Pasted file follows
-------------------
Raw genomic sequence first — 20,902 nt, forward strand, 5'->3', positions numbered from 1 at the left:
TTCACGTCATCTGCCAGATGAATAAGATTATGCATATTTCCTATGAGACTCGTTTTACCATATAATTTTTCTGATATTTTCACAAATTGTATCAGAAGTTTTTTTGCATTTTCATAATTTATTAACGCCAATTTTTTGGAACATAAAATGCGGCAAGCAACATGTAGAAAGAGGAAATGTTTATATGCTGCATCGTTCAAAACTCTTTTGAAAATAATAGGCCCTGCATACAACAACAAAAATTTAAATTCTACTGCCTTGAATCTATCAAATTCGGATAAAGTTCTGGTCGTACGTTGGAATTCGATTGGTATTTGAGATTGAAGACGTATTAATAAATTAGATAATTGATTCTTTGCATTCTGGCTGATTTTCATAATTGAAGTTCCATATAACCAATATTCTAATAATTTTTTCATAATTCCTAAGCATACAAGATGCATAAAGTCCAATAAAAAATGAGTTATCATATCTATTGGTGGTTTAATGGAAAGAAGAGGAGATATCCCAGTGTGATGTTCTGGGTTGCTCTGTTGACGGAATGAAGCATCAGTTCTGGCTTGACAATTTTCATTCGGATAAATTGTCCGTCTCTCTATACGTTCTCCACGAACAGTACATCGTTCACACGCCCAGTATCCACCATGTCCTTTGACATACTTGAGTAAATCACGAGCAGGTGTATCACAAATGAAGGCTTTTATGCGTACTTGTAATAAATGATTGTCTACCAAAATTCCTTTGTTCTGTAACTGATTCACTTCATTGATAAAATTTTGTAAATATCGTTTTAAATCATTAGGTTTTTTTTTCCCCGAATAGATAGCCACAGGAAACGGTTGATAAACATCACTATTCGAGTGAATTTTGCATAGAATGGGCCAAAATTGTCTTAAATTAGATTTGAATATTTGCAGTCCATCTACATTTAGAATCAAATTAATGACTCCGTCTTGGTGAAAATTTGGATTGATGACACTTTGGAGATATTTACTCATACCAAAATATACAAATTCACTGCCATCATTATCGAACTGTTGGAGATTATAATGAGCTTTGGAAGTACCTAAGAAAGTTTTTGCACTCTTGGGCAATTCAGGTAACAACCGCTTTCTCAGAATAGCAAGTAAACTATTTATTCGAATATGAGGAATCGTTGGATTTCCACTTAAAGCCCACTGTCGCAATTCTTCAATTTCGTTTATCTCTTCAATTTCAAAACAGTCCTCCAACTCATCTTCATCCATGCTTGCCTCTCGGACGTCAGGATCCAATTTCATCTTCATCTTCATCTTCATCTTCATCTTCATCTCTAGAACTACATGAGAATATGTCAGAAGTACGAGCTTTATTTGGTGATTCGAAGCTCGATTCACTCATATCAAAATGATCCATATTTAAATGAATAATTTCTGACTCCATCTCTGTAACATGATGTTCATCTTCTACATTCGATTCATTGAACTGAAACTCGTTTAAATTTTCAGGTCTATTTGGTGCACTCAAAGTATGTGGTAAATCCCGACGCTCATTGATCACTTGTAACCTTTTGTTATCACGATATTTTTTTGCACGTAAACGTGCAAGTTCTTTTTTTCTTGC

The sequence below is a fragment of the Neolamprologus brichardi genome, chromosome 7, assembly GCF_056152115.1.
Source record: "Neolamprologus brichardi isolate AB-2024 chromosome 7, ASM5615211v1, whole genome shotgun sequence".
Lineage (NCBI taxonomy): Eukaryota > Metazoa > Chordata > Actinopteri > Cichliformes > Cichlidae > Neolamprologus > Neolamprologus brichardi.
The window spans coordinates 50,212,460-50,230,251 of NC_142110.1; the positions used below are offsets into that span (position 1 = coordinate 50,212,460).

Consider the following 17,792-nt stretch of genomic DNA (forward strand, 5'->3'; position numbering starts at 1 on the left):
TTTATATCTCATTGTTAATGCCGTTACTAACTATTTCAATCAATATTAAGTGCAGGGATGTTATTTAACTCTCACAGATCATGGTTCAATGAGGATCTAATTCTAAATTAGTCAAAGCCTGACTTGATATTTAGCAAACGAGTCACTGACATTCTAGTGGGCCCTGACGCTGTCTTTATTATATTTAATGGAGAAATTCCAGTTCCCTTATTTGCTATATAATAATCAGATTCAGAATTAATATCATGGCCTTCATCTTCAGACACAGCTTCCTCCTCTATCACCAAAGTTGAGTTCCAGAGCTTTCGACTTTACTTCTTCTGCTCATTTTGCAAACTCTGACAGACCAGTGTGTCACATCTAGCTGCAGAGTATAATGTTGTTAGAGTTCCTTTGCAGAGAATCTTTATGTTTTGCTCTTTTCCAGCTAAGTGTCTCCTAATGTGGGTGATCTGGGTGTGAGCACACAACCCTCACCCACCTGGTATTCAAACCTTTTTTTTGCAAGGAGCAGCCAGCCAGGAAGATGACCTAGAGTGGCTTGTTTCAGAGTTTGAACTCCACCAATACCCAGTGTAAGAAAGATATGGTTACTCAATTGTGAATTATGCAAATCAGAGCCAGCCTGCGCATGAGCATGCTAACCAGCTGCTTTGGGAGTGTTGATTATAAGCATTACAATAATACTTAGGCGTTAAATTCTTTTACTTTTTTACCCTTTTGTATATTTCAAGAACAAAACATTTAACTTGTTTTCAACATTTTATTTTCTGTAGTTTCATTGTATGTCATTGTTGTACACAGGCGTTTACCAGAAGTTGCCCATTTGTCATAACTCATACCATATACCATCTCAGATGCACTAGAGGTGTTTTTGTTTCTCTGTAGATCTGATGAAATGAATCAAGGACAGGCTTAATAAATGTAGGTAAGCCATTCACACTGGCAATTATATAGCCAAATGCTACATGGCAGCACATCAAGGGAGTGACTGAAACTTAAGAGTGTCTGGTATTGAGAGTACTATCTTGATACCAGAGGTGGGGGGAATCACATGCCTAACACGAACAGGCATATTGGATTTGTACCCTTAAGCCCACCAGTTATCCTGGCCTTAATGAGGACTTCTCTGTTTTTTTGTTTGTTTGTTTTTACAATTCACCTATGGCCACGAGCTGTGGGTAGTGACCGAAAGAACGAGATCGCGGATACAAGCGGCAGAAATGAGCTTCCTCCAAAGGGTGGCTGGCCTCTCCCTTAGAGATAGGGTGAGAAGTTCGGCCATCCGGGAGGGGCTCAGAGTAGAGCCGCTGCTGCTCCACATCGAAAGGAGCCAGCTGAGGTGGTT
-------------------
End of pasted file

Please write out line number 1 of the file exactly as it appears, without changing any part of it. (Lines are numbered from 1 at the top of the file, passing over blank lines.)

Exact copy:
Raw genomic sequence first — 20,902 nt, forward strand, 5'->3', positions numbered from 1 at the left: